Early in February, 26 bodies were pulled from the Indian Himalayas, with more than 100 missing in the days after a glacier break created a colossal avalanche of water and debris into a river valley, demolishing two dams, according to an initial report from The Guardian.
It can no longer be debated: the mounting weight of climate change is beginning to reshape our world, and humans are paying the price. City infrastructures are crucial to life as we know it, but much of what was taken for granted in the last century may not stand the test of environmental turmoil.
Smart cities initiatives aim to both update human connectivity for the fourth industrial revolution, while also unfolding resiliency in citizen mindsets and individual capabilities, to encourage participation through next-gen communications technology, and meet the challenge of rising catastrophes with a new technological suite of problem-solving skills.
However, the question of whether we can engineer smart cities that save us from climate change remains open.
Climate change without smart cities
Take the tragic plight of the people near the Indian Himalayas in the state of Uttarakhand. When a glacier reportedly broke off from the Nanda Devi mountain, it created an unstoppable surge of floodwater, which plowed through the two hydropower dams near the RIshiganga and Dhauliganga rivers.
Hundreds of personnel were working in the dams as the damage spread through transportation and agricultural infrastructure — sweeping away bridges, roads, and the homes of hundreds of grazing cattle, sheep, and goats.
Scientists called in to assess the cause noted how unusual it was for a glacier to break away in winter months. But glacial melting tied with global heating was expected to become a major problem in the region in the next several years — as a 2019 survey suggested the Himalayan glaciers had begun melting at twice the usual speed since 2000 — losing a near-vertical 20 inches (50 cm) of ice every year.
Smart cities to build resiliency in citizens
Recent findings published in the journal The Cryosphere showed how the collapse of two Aru glaciers are altering the landscape — slowly melting into two nearby lakes, and causing the water levels to swell. Eventually the lakes — called Aru Co and Memar Co — could merge into one within the next decade.
“A scenario like that could significantly change the regional landscape and disrupt local ecosystems,” wrote study co-author Tandong Yao of the Chinese Academy of Sciences, in a statement, according to a Scientific American report. “That’s why we need to watch the two lakes more closely in case of such changes.”
No one could have prevented glacial melting on this scale in the course of a few months or even years. But smart city initiatives aim to help other communities become more resilient to these types of events.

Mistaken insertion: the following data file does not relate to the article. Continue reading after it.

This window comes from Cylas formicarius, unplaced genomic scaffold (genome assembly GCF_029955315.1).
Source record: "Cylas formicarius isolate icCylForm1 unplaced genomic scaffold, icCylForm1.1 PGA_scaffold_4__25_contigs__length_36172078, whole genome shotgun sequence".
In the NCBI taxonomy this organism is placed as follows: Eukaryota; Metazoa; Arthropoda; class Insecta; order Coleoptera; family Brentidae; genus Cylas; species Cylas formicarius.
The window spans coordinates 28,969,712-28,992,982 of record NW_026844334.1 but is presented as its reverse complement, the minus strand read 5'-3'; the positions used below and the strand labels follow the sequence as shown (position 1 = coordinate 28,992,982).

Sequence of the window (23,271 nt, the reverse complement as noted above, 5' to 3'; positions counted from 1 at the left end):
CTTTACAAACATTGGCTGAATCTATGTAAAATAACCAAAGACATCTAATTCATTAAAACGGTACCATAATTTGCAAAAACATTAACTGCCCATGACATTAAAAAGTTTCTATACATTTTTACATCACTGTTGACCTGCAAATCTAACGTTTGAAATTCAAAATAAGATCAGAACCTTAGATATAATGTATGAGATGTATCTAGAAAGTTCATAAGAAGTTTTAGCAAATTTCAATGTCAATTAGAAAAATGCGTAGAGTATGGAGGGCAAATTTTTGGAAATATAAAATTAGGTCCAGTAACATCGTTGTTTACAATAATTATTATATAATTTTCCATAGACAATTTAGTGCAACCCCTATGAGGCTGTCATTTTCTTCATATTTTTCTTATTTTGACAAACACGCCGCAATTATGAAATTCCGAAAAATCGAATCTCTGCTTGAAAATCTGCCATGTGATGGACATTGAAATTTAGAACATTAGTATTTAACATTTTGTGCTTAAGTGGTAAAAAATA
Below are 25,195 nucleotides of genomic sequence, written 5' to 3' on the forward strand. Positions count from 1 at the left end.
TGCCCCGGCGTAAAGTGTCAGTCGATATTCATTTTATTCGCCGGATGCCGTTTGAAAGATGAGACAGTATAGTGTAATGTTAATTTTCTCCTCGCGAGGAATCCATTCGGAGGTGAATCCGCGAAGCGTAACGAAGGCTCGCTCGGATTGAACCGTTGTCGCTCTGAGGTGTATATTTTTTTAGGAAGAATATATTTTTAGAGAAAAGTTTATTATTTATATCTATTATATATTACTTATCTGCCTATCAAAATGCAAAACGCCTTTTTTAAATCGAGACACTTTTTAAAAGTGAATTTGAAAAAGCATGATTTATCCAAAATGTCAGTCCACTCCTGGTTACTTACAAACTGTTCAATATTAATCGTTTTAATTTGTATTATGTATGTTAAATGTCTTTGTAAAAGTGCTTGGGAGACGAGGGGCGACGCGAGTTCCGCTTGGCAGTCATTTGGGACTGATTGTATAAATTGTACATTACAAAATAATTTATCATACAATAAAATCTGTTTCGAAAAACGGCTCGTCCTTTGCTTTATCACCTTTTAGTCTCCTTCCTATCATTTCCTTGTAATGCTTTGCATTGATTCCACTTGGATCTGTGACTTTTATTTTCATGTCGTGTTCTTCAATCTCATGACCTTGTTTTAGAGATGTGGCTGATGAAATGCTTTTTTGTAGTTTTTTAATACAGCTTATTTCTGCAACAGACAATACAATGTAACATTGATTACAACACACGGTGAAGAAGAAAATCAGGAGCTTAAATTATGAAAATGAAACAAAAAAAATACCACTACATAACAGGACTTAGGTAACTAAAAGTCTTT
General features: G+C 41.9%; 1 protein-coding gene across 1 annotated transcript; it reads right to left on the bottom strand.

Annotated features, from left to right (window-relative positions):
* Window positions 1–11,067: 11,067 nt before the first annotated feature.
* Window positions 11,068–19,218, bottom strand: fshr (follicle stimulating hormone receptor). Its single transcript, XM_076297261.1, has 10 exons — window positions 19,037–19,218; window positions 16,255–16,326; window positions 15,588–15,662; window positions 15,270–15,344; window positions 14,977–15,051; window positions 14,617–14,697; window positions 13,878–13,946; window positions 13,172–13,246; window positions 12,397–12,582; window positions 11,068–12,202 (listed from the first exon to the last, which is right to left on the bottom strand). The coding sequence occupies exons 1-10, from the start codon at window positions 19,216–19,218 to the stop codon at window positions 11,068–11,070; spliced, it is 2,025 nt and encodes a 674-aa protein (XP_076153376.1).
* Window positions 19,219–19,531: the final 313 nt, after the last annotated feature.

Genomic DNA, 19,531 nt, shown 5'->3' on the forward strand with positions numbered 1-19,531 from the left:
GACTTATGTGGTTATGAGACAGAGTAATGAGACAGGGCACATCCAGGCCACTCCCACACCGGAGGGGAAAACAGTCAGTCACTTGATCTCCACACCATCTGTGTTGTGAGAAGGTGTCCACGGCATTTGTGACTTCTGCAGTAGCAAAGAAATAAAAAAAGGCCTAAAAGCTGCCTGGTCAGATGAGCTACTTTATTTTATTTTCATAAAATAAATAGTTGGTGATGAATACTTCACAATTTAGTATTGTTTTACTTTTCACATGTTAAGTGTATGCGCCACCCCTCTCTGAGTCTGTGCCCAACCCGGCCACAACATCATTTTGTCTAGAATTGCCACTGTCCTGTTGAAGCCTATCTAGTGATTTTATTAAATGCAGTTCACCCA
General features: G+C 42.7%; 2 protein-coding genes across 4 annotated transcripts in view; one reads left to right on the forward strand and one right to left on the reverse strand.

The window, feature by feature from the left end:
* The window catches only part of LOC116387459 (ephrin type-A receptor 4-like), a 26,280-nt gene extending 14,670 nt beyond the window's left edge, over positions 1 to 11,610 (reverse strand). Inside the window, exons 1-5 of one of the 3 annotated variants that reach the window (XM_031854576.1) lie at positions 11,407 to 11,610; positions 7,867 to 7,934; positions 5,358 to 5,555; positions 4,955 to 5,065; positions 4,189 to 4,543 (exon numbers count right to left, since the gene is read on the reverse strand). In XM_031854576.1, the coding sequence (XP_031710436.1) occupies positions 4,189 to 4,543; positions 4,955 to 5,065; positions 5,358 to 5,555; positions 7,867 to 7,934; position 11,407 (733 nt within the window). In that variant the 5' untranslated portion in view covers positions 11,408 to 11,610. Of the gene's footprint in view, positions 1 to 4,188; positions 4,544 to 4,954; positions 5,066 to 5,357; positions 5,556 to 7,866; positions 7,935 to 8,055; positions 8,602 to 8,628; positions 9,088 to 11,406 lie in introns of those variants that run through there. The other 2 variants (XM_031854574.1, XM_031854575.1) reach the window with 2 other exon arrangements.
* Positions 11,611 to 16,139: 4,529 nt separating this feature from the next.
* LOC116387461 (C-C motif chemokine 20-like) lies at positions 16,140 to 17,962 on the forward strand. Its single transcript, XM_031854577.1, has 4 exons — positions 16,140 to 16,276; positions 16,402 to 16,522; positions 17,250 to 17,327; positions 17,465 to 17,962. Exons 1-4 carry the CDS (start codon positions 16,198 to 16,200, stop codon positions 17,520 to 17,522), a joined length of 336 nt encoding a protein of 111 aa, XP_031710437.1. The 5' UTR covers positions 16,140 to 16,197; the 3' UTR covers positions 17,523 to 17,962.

Crowdsourcing diverse viewpoints for community problem-solving
Smart cities are urban environments that optimize urban potential, information and communications technologies (ICTs), and integrate human skillsets under a framework of sustainable development.
While citizens maintain the cultural identity of a city, ICTs support and manage the needs and issues of citizens, directing people to take active roles as citizens in the development of sustainable infrastructures, according to a study published in the journal International Journal of E-Planning Research.
Crowdsourcing the problem-solving process using ICTs — like smartphones and -homes, and AI analytics of user behavior — will enable “cyber or live-brainstorming” exercises to give citizens the ability to share views and varying expertise to come up with unique solutions to problems.
Stakeholder tools and facilities building city infrastructures
Integrated approaches will allow the citizens to actively reduce flood probabilities — in addition to minimizing the damage a flood might have — through spatial planning and a collective preparation of an emergency response. Tiered stages of citizen training for participation in “living labs” will serve as a means for learning new skills to help build preventative infrastructure and take active roles in the research and application of new solutions.
Private stakeholders will meet face-to-face with relevant experts and decide which benchmarks to set in the preparation for major disasters linked to climate change, like floods. Instead of exclusively public-funded water retention structures to constrain water levels, private rainwater-retention or harvesting tools and facilities may be slowly spread throughout cities, as local communities.
In this way, the internet of things, AI-assisted analyses and smartphone integration into larger systems of collective deliberation could open the doors for to engineering smart cities capable of saving us from the mounting weight of climate change.